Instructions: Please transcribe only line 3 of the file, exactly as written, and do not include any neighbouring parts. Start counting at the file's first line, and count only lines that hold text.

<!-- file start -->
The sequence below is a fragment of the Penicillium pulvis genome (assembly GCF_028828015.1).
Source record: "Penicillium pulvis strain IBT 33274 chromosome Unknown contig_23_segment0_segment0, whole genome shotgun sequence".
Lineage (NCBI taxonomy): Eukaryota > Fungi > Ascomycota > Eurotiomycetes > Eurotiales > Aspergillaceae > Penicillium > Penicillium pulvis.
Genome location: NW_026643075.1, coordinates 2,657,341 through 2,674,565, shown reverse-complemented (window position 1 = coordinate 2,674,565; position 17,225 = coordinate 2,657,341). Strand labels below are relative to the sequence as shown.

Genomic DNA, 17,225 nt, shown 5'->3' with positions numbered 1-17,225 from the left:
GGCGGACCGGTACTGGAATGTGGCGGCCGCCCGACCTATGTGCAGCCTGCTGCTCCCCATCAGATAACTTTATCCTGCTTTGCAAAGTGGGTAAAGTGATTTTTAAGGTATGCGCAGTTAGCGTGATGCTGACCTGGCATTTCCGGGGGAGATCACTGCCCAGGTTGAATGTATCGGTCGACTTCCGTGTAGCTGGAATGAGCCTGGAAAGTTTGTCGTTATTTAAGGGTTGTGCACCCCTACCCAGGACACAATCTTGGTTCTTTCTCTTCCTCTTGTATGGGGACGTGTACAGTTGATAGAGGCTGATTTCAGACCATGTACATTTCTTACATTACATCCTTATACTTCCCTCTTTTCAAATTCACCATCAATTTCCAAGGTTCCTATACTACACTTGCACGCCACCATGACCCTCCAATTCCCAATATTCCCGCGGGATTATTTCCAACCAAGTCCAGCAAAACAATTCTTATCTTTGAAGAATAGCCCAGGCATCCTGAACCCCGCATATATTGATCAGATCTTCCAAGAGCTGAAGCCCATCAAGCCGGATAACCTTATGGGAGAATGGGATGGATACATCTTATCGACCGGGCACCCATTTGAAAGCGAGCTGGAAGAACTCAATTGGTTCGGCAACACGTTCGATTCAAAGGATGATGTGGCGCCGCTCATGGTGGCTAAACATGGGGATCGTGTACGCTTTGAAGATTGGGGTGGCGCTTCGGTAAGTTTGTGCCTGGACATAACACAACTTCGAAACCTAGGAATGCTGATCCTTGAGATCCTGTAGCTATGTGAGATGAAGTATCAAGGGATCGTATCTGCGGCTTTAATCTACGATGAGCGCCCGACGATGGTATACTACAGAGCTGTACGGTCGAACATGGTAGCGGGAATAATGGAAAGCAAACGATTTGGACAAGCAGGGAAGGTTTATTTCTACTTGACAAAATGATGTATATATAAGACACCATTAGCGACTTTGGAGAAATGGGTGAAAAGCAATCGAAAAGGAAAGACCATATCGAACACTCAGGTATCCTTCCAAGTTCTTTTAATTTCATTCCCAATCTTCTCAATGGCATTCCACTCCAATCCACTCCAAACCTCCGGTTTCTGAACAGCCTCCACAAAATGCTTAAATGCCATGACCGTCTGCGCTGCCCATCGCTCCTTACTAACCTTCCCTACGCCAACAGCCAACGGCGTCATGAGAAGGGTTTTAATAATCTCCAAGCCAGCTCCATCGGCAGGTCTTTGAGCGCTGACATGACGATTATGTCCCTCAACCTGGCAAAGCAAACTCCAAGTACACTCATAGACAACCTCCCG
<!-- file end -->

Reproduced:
Lineage (NCBI taxonomy): Eukaryota > Fungi > Ascomycota > Eurotiomycetes > Eurotiales > Aspergillaceae > Penicillium > Penicillium pulvis.